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Let’s say that a clothing retailer currently oers a very strict return policy. Because

it has to pay an average of $10 to clean and restock any returned items, it only gives

back the price of the item minus $10 when you return it. A new CEO takes over and

decides to change the policy to oer 100% of the price back for returned goods. She

gured that only 1% of items were returned, so this should only add $.10 to the cost

of each item.

(a) Suppose that shoppers at the clothing store will either love or hate any given item

of clothing, but they aren’t sure at the time they see it in the store. Instead, they

have a probability of loving the item { 98%, 50%, 10%, etc. Then they decide

whether to buy the item or not; if they buy it, they learn whether they love it or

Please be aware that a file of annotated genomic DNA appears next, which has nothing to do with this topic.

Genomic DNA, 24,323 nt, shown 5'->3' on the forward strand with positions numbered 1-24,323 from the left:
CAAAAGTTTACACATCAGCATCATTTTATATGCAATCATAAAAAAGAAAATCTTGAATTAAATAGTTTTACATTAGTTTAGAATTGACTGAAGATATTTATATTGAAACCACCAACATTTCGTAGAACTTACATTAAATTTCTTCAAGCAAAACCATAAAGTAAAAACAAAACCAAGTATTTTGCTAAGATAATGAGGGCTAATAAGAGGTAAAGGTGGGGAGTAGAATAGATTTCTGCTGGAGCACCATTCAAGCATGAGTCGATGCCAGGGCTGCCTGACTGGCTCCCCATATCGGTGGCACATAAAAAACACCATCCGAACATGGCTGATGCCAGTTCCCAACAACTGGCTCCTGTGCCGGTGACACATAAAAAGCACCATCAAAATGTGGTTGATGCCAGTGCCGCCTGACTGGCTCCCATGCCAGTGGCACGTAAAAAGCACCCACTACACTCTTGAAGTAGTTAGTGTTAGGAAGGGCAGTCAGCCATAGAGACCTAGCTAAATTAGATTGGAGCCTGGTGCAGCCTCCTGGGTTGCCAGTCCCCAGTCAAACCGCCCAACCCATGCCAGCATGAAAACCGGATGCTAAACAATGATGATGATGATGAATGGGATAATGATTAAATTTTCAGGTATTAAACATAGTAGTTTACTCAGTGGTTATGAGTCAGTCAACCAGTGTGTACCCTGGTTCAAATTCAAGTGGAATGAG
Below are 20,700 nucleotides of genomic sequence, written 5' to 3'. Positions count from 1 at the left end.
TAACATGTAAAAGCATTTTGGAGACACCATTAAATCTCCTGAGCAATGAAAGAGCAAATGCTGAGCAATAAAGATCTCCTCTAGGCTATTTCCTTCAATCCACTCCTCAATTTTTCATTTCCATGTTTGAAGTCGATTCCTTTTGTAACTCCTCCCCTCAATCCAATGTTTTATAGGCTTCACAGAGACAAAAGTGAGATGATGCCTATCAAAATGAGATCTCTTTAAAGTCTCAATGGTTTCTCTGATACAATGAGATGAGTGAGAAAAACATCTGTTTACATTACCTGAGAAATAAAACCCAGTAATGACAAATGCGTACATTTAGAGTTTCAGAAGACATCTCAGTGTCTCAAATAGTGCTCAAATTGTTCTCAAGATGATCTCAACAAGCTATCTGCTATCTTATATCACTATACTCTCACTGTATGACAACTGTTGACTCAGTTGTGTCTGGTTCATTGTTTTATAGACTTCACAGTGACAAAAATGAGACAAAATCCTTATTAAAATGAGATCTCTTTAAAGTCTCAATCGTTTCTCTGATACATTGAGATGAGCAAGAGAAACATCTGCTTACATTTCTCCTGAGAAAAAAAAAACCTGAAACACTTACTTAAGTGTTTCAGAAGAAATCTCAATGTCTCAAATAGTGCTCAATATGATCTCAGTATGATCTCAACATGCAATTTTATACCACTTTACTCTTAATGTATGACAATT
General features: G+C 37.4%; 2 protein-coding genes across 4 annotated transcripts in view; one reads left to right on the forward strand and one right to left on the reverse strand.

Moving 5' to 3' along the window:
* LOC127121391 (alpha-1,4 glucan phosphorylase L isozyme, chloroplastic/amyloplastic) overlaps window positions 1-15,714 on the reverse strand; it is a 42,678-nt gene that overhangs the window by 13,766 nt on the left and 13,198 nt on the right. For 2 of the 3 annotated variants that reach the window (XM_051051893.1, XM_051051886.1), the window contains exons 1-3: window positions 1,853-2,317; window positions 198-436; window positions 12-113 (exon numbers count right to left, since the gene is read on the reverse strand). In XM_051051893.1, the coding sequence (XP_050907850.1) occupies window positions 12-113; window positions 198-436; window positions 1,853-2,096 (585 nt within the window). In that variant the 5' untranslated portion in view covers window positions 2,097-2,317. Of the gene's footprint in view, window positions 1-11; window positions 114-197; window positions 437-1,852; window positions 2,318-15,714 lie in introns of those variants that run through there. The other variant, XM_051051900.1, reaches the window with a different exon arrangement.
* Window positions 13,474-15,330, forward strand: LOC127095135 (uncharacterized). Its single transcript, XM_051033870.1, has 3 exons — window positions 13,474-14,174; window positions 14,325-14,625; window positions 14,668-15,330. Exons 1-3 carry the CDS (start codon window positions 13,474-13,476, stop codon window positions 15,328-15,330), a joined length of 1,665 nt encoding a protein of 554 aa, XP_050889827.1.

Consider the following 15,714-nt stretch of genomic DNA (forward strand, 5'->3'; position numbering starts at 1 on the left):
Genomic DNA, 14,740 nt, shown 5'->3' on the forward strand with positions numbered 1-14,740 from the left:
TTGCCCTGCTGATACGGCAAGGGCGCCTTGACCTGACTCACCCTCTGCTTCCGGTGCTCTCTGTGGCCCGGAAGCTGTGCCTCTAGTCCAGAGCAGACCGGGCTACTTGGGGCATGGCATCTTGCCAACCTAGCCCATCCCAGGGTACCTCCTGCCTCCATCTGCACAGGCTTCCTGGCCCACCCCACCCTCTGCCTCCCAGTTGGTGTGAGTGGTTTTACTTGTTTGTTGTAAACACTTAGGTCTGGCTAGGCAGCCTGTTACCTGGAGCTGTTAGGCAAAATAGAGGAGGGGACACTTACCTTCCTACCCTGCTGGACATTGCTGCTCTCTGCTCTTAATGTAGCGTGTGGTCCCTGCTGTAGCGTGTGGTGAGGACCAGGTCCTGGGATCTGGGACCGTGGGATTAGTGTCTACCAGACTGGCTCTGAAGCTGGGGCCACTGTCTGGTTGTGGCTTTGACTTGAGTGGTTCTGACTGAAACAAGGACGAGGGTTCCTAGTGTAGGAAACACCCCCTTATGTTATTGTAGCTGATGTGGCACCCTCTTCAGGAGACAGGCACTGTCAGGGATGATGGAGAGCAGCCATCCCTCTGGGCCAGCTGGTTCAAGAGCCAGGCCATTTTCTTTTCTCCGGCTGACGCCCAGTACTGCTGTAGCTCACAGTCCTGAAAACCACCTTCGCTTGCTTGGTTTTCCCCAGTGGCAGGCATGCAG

hate it; then they return the item if they hate it.

Explain why, in the logic of adverse selection, the extra cost of $.10 per item from

the policy change might be an underestimate: Why might more goods be returned

than before?

(b) Now suppose that shoppers don’t necessarily love or hate every piece, but some

of them might end up somewhere in the middle. Explain why, in the logic of

moral hazard, the more relaxed return policy might also lead to more returns

even among the shoppers who would have have bought an item of clothing under

the old strict return policy.

2

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